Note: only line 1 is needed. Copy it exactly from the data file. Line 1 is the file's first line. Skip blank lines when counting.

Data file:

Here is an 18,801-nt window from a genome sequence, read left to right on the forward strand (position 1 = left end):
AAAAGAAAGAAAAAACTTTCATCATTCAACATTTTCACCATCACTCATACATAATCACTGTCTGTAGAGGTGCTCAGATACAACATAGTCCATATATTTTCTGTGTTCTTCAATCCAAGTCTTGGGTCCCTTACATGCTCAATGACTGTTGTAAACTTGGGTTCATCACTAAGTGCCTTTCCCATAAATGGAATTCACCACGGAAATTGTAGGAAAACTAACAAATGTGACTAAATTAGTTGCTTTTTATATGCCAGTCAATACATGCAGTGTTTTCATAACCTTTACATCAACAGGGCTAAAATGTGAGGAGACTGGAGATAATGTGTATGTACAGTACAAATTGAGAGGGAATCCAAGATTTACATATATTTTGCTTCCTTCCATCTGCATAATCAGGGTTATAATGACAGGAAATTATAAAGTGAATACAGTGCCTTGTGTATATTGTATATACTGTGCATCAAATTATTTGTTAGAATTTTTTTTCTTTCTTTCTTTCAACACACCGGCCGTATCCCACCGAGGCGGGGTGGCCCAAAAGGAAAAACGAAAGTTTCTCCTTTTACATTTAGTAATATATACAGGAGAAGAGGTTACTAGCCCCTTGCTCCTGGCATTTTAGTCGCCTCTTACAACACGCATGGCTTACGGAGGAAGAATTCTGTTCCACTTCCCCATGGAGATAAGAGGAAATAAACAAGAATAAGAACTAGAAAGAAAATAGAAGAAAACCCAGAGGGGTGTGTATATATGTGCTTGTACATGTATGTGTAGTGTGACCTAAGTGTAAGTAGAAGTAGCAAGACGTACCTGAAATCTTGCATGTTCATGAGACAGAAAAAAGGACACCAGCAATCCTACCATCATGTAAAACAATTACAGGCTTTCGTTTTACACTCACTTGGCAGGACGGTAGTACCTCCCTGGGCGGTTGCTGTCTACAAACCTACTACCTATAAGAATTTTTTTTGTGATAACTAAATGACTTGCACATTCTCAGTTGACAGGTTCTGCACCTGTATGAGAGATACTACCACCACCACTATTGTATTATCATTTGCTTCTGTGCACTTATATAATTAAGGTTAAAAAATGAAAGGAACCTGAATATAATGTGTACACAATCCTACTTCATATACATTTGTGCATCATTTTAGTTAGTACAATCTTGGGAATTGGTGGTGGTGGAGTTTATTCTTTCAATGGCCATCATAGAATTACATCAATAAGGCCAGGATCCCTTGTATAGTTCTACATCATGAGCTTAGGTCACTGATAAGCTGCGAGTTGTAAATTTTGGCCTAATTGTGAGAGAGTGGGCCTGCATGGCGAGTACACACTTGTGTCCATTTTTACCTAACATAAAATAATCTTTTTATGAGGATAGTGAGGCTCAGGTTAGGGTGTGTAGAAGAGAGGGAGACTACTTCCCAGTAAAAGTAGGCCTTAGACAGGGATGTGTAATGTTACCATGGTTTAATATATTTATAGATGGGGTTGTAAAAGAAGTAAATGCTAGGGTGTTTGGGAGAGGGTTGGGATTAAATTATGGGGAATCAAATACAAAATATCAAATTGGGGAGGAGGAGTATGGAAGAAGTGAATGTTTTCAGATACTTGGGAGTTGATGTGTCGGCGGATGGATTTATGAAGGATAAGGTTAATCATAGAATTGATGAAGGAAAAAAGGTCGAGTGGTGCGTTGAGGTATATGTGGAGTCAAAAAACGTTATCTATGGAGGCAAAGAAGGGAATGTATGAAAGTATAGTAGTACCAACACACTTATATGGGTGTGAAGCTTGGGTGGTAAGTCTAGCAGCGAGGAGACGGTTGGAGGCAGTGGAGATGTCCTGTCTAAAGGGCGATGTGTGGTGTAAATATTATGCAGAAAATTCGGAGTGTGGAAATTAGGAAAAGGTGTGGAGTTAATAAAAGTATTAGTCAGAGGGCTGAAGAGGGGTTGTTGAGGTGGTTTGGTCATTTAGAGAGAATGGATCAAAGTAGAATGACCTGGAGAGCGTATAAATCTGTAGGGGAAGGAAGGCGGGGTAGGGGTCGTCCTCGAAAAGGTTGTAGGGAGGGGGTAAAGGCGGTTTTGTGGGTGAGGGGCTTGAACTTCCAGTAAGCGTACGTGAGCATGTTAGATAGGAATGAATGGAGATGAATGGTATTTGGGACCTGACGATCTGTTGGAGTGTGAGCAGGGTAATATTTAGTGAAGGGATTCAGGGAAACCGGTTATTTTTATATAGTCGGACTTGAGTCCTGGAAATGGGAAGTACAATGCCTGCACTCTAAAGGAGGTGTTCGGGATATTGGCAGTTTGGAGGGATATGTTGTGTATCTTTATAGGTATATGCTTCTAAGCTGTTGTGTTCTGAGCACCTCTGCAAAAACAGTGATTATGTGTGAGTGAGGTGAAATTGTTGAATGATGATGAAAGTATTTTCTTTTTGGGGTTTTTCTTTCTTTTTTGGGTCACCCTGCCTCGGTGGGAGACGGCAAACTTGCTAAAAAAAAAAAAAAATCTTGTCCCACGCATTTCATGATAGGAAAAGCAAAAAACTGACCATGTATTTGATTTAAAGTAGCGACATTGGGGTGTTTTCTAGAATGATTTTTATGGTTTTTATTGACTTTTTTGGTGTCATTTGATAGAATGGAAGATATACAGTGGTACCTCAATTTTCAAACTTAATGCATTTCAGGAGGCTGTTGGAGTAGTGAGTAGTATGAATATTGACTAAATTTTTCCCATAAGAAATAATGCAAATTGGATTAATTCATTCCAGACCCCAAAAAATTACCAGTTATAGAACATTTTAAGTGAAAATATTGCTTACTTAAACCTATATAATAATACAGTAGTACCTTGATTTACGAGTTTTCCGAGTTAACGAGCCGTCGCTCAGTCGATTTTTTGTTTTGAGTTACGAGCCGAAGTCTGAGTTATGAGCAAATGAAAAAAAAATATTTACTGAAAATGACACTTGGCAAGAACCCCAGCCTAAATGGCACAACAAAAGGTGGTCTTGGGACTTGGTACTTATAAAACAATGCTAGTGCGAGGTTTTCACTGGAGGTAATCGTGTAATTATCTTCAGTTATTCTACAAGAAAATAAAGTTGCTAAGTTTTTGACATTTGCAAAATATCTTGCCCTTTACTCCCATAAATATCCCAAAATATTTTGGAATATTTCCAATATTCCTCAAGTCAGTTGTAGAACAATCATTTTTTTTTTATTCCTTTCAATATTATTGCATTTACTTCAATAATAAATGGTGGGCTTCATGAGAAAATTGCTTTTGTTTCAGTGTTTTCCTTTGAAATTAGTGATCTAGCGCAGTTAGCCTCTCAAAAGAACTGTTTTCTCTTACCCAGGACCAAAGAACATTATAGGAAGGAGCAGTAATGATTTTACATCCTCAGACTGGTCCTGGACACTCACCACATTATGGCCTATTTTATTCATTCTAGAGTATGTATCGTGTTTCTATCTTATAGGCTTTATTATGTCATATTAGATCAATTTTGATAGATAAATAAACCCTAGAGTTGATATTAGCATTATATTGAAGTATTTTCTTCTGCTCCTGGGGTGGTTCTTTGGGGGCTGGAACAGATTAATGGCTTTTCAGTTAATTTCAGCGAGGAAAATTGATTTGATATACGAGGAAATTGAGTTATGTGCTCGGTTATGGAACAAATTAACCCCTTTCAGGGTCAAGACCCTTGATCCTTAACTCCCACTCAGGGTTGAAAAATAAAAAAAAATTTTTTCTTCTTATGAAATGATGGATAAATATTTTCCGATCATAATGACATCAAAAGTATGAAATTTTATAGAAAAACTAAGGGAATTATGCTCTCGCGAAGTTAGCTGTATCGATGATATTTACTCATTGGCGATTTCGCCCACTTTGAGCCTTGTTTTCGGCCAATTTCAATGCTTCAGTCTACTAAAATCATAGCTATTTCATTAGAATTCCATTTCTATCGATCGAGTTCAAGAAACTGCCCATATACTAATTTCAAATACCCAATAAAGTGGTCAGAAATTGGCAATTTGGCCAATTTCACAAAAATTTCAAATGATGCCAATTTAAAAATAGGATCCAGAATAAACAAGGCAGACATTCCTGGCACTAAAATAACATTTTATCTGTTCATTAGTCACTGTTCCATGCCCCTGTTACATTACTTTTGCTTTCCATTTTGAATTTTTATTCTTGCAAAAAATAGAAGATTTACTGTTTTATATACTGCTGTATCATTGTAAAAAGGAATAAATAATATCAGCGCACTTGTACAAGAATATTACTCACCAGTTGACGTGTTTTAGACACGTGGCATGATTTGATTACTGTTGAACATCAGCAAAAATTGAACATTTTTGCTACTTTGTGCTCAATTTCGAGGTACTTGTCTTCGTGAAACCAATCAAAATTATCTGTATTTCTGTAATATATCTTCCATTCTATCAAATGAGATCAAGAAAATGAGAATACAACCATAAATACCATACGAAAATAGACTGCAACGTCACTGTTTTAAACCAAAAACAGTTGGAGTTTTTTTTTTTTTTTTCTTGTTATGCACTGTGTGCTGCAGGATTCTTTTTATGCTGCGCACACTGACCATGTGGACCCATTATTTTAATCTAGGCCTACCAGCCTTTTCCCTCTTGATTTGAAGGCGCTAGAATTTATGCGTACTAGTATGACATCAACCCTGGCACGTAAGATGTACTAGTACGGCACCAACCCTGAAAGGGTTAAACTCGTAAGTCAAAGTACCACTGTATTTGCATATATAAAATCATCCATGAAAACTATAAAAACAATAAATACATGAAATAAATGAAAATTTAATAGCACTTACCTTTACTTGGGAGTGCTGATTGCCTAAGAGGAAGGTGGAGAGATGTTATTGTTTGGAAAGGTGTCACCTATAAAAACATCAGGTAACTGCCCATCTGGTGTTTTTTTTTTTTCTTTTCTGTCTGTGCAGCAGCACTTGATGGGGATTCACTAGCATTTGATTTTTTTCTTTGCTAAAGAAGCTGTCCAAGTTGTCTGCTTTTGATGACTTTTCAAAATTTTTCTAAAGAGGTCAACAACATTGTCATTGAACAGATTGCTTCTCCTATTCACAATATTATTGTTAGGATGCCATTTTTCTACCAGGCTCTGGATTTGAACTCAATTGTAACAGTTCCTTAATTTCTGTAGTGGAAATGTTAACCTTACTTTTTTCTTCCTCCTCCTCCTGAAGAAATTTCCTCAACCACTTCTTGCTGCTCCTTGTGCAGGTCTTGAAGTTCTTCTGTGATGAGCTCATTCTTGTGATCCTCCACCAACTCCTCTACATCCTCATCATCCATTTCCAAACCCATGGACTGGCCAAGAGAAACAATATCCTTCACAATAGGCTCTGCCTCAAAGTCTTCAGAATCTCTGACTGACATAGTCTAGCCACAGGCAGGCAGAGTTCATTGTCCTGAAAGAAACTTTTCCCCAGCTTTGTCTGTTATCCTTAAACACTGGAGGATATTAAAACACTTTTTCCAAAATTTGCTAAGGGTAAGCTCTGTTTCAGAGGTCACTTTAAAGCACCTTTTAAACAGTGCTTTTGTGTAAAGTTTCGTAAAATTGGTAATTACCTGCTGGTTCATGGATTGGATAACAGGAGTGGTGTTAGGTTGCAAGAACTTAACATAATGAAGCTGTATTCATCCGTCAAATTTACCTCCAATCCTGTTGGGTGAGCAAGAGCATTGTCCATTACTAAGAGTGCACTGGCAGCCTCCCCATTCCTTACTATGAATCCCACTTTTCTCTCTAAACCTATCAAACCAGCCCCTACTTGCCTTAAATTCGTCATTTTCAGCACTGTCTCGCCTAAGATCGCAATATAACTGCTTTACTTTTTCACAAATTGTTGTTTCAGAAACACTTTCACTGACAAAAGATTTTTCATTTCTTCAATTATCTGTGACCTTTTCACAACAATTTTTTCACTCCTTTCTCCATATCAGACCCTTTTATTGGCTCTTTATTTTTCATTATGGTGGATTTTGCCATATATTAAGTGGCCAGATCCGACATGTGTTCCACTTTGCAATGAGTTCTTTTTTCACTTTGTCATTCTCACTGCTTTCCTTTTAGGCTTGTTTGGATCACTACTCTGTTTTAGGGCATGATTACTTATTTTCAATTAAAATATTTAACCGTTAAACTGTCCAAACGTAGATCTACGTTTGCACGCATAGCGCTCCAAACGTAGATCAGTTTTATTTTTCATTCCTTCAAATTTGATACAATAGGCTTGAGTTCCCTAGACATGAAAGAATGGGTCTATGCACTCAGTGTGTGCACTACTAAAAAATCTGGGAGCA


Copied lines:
Here is an 18,801-nt window from a genome sequence, read left to right on the forward strand (position 1 = left end):